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Swapo secretary general-aspirant Armas Amukwiyu has taken a dig at the party’s purported dormant secretariat which has placed the former liberation movement on autopilot, from an administrative perspective.
“These are the departments that are supposed to carry out day-to-day activities. They [secretariat] are dormant because there is no accountability. The current machinery in place in the secretary general’s office seems to be paying little attention to that, and the party is challenged,” Amukwiyu said during a recent interview with this paper.
This is why, in his eyes, Swapo is nowhere to be seen when the working class takes to the streets and demands better wages, nor has any position on recent oil discoveries or the hyped green hydrogen project.
“The department that deals with labour issues in this country, you hardly hear the party talking about labour issues. The department that deals with education for example, environment, international relations, security, these departments are dormant,” Amukwiyu charged.
The Oshikoto coordinator said the party’s communications department is also ineffective and inefficient. “The party must have policies to direct its government to focus on issues that will add value to the livelihoods of our people,” he said.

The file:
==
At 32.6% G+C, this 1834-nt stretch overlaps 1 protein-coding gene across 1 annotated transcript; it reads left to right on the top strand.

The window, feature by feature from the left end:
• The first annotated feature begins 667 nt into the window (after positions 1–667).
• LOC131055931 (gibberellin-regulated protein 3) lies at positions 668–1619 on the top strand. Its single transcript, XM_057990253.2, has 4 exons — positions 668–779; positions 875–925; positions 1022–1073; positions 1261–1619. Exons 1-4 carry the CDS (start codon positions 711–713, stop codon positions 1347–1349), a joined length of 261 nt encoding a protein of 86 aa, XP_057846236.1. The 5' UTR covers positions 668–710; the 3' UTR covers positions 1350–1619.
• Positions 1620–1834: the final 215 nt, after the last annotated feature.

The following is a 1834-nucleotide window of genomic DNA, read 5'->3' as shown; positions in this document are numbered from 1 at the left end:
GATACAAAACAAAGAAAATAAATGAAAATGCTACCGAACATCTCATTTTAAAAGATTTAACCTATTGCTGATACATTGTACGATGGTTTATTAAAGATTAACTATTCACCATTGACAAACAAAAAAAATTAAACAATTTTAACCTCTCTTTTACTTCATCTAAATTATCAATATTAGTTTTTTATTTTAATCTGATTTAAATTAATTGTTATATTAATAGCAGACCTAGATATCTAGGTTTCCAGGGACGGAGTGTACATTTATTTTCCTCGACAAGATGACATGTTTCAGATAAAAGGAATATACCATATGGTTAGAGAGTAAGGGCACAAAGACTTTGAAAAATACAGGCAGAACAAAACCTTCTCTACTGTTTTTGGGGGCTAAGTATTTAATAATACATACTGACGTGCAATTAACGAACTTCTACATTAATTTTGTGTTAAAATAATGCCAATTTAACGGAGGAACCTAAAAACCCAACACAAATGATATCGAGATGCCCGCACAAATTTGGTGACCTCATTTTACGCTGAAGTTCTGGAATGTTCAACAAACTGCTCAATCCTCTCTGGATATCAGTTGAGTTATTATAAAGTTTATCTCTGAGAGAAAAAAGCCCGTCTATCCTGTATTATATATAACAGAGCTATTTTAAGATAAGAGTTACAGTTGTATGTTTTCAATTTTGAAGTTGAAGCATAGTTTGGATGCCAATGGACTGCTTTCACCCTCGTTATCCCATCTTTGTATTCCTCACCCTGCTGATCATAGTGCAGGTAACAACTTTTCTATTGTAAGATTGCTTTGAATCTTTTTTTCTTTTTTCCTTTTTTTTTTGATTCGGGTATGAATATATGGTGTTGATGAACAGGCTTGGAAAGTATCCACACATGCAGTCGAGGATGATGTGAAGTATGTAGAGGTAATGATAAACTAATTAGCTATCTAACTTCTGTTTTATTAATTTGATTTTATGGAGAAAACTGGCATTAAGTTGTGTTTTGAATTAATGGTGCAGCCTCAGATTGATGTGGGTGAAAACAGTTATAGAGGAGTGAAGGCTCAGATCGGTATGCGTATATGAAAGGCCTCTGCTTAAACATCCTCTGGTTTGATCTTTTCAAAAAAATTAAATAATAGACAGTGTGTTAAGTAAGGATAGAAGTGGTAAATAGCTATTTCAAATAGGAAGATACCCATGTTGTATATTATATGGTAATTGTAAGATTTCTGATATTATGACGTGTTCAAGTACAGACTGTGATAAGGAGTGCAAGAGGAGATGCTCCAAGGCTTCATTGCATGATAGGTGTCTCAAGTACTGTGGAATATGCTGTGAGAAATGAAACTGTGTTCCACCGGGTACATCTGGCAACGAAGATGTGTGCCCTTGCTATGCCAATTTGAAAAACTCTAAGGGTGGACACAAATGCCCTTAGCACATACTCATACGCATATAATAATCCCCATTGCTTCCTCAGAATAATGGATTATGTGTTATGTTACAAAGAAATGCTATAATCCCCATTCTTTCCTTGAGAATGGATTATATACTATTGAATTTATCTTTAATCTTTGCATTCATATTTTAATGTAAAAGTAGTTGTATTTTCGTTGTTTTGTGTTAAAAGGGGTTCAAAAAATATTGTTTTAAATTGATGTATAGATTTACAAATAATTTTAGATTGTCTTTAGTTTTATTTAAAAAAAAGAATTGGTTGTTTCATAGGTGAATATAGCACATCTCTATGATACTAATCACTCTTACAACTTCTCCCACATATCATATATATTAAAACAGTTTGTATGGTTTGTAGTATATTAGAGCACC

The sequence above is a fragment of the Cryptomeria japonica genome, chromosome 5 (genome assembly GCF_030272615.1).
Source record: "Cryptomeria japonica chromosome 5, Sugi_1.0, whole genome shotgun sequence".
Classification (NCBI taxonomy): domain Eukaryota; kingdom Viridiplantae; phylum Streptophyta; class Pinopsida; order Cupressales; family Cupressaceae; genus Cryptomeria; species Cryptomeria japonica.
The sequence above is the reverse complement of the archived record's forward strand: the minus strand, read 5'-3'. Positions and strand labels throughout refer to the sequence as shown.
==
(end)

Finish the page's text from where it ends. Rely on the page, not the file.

The buck stops at the office of the secretary general (SG), a position he aspires to awaken from its slumber in the Swapo machinery.
“I will make sure there are checks and balances for the office of the secretary general to perform to its fullest,” the youthful politician-cum-businessman said.
Should he assume the role of SG, Amukwiyu vowed to ensure that there are monthly reports by the secretariat to his office. He faces an uphill battle to beat incumbent Sophia Shaningwa, who appears to have unleashed all the weapons in her arsenal to retain the position.
In most political parties, the SG is one of the most powerful, if not the most powerful politician. In Swapo’s corridors, it is informally referred to as the “engine-room”.
Apart from lucrative perks and a seat at the high table, the position comes with immense political capital.
The Swapo SG presides over a multi-billion-dollar business empire, has a seat in Cabinet, a spot in the National Assembly, and commands a huge army of supporters.
However, Amukwiyu has been tainted by accusations that he benefitted from Fishrot, a multimillion-dollar scheme that landed
two former Cabinet ministers in jail awaiting trial on a sprawling corruption case.